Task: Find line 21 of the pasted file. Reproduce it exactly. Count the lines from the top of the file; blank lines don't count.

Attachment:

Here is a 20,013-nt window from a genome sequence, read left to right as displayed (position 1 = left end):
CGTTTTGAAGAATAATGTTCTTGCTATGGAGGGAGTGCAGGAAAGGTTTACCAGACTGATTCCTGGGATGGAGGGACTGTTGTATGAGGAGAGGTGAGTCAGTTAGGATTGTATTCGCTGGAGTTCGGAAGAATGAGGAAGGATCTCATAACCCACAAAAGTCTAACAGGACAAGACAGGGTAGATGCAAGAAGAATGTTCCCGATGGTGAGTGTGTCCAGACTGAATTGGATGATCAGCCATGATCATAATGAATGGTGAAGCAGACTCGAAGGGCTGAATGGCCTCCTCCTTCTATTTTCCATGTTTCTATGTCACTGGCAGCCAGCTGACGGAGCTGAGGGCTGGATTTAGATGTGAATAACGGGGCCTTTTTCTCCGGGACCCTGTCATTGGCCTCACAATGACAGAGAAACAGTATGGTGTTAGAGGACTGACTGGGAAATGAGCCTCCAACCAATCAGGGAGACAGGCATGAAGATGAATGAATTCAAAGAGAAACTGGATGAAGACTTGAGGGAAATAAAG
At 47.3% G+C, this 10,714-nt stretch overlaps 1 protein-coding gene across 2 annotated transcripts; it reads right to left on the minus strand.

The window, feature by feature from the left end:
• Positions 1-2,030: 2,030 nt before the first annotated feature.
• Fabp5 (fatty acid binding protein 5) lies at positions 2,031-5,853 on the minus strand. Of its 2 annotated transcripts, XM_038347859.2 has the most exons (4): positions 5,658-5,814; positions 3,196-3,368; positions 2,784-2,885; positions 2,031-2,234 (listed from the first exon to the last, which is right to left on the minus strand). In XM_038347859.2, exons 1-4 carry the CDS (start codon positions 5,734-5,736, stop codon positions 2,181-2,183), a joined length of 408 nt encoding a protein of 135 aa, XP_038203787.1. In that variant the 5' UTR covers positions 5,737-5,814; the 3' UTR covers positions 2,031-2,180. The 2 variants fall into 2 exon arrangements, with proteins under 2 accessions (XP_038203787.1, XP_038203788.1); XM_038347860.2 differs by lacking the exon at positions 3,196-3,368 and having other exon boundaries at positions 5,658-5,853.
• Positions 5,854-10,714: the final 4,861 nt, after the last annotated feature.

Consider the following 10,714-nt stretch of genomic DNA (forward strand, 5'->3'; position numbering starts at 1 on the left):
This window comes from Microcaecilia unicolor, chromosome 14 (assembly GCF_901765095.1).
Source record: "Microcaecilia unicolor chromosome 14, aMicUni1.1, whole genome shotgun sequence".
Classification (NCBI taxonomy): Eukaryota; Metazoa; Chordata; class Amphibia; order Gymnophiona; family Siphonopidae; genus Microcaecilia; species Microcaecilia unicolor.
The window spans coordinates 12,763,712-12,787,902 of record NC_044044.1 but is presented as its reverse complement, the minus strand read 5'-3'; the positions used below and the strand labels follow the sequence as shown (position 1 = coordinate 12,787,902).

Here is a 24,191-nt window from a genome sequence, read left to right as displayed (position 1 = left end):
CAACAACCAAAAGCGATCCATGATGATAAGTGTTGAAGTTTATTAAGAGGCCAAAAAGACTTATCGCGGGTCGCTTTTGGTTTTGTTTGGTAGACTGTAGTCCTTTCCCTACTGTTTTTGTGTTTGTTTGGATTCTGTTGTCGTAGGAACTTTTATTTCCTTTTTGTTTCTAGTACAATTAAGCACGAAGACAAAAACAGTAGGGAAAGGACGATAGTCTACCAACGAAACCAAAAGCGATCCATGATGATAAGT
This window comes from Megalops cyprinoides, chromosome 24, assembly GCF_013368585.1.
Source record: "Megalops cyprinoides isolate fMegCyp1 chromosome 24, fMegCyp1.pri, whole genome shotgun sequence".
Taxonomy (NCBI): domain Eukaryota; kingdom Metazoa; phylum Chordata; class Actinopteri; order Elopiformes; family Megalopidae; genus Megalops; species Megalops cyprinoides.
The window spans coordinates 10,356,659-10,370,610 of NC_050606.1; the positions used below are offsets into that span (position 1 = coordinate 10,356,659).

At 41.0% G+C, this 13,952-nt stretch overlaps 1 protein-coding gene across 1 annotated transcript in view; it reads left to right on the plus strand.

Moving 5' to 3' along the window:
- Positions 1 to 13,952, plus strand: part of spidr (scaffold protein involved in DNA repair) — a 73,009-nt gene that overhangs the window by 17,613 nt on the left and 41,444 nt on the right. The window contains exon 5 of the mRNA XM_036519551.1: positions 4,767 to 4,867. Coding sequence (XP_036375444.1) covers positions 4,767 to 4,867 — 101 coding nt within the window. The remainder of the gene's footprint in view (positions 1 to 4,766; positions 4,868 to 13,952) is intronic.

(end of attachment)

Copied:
- Positions 1 to 13,952, plus strand: part of spidr (scaffold protein involved in DNA repair) — a 73,009-nt gene that overhangs the window by 17,613 nt on the left and 41,444 nt on the right. The window contains exon 5 of the mRNA XM_036519551.1: positions 4,767 to 4,867. Coding sequence (XP_036375444.1) covers positions 4,767 to 4,867 — 101 coding nt within the window. The remainder of the gene's footprint in view (positions 1 to 4,766; positions 4,868 to 13,952) is intronic.